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Vatican investigator finds 'compelling case' for miracle in Witchita

Wichita, Kan., Jul 3, 2009 (CNA) - Considering the beatification of the Servant of God Fr. Emil Kapaun, a Vatican investigation has found enough evidence of a miracle in the unexplained recovery of a young man who broke his skull in a near-fatal athletic accident. The man’s mother and her family had prayed for the intercession of the heroic U.S. Army chaplain.

Andrea Ambrosi, a lawyer and investigator for the Vatican, on Friday visited family members and the doctors of two Wichita-area families who believe the survival of their children during near-lethal medical crises should qualify as miracles.

One meeting involved Chase Kear, a 20-year-old athlete from Colwich severely injured in an October pole-vaulting accident, the Wichita Eagle reports.

Fr. John Hotze, judicial vicar for the Diocese of Wichita and also episcopal delegate for Fr. Kapaun’s cause, was not allowed to say who or what families are being alleged for miracles, but he did report there was another “alleged miracle” in the Wichita area which Ambrosi examined in his time there.

Ambrosi met with the doctors involved and studied medical reports and X-rays.

"Afterward, the Vatican investigator said that in years of investigating miracles, he had never seen doctors who made such a compelling case for miracles occurring," Fr. Hotze said.

Chase Kear’s pole-vaulting accident fractured his skull from ear to ear and caused some bleeding on his brain. Doctors told his parents Paul and Paula Kear that they “didn’t have a lot of hope” for their son, stating he would likely die either in surgery to remove the damaged piece of his skull or from a post-surgery infection.

Family and friends joined in petitions to Fr. Kapaun. Chase survived the surgery and walked out of the hospital only a few weeks out of the accident. Doctors were unable to explain the recovery, which many believed to be miraculous.

Paula Kear, Chase's mom, told the Wichita Eagle about Ambrosi’s visit, saying “He had a nice long talk with Chase, and I didn't get the feeling that he thought this was all a lot of malarkey.”

The investigator also met with Chase Kear’s doctors, including neurosurgeon Raymond Grundmeyer, who also considers Kear’s survival a miracle.

Speaking with CNA in a Thursday phone interview, Fr. Hotze said the diocesan phase of the investigation was still underway but had advanced to the point that a postulator could come to investigate.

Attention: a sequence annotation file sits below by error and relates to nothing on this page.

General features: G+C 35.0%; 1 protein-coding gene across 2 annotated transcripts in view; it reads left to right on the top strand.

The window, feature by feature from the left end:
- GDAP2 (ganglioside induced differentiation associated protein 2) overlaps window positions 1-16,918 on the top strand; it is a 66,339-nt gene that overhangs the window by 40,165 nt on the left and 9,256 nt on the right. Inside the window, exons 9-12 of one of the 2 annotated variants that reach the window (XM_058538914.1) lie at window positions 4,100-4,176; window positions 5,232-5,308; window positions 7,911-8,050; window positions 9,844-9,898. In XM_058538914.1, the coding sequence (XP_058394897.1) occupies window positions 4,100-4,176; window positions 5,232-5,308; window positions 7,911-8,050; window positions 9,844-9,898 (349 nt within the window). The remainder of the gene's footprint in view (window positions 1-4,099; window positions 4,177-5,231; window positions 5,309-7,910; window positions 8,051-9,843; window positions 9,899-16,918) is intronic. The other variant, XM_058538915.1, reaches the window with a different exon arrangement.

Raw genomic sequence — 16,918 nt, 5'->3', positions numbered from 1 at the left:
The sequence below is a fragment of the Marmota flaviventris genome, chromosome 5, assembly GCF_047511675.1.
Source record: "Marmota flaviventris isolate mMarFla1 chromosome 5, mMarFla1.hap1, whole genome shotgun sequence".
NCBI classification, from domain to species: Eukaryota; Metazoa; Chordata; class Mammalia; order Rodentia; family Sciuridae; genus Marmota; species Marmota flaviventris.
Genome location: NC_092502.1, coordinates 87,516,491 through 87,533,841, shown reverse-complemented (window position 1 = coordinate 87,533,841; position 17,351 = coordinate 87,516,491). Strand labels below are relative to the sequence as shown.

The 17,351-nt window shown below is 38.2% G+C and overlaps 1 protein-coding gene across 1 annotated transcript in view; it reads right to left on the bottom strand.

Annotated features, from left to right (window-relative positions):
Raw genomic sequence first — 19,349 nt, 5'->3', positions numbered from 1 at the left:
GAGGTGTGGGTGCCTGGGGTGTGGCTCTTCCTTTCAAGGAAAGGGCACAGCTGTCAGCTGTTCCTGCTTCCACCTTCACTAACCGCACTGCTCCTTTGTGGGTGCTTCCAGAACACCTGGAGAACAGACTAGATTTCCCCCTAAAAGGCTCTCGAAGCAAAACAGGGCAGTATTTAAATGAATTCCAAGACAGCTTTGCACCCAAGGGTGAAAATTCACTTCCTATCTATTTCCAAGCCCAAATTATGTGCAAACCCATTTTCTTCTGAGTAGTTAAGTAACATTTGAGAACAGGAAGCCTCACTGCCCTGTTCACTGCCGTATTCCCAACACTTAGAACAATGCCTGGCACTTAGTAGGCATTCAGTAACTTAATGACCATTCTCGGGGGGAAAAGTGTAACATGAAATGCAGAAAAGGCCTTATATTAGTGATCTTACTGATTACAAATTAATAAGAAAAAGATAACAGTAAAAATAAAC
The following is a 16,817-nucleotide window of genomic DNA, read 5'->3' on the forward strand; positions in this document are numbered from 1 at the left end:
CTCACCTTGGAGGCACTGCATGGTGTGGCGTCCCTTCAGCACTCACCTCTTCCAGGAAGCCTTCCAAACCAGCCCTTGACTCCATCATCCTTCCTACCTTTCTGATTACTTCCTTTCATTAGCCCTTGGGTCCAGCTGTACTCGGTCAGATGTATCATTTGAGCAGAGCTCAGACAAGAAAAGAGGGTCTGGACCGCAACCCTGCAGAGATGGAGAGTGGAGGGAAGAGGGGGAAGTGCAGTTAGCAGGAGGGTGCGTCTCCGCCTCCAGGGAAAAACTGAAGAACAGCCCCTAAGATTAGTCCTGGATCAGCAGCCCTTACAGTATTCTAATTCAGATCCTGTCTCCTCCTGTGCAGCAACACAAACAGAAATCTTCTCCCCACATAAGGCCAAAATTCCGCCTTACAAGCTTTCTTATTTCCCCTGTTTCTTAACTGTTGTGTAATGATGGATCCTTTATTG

The relevant doctors gave “favorable responses” to the investigation, were “eager to cooperate” and expressed their belief the investigation was worth pursuing.

“There was no medical reason for those that were healed the way that they were,” Fr. Hotze added.

The investigation will continue to gather medical data and will have its contents transcribed and translated into Italian to prepare for its submission to the Vatican’s Congregation for Saints.

“The evidence will need to be reviewed again, with doctors not connected the case both here and in Rome before going before the Congregation,” Fr. Hotze told CNA.

Final approval of the miracle will advance Fr. Kapaun’s cause for beatification and canonization.

Fr. Emil Kapaun was a Wichita priest and Army chaplain born about 60 miles north of Wichita. During the Korean War he was assigned to the U.S. Army's Eighth Cavalry regiment, which was overrun in late 1951 by the Chinese army in North Korea.

Kapaun courageously rescued wounded soldiers from the battlefield, risking his own life to save them from execution at the hands of the Chinese. Later taken as a prisoner of war, he heroically worked to tend to the starving and sick, praying for and ministering to his fellow prisoners.

Eventually suffering from a blood clot in his leg, Kapaun was moved to a hospital but was denied medical assistance.  He died in May 1951, two years before the end of the war.

Fr. Hotze explained to CNA that Fr. Kapaun had been admired ever since the Korean War.

“Immediately after the war was over, those in the prison camp with Fr. Kapaun started to put him forward for honors to be granted through both the Church and the military and for him to receive awards they thought was due.”

Surviving soldiers praised Fr. Kapaun for his courage and faith and a Wichita high school was named after him. Devotion to Fr. Kapaun is strong in the Diocese of Wichita, whose website includes information about his cause for canonization. 

The Diocese of Wichita became involved in Fr. Kapaun’s cause about seven or eight years ago when then-Bishop of Wichita Thomas Olmsted asked Fr. Hotze to investigate whether his canonization should be pursued.

“We’ve been investigating it ever since,” he said, saying the cause was opened on June 29, 2008 and will continue to be pursued.

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Turkish authorities may give further permission for services in Church of St. Paul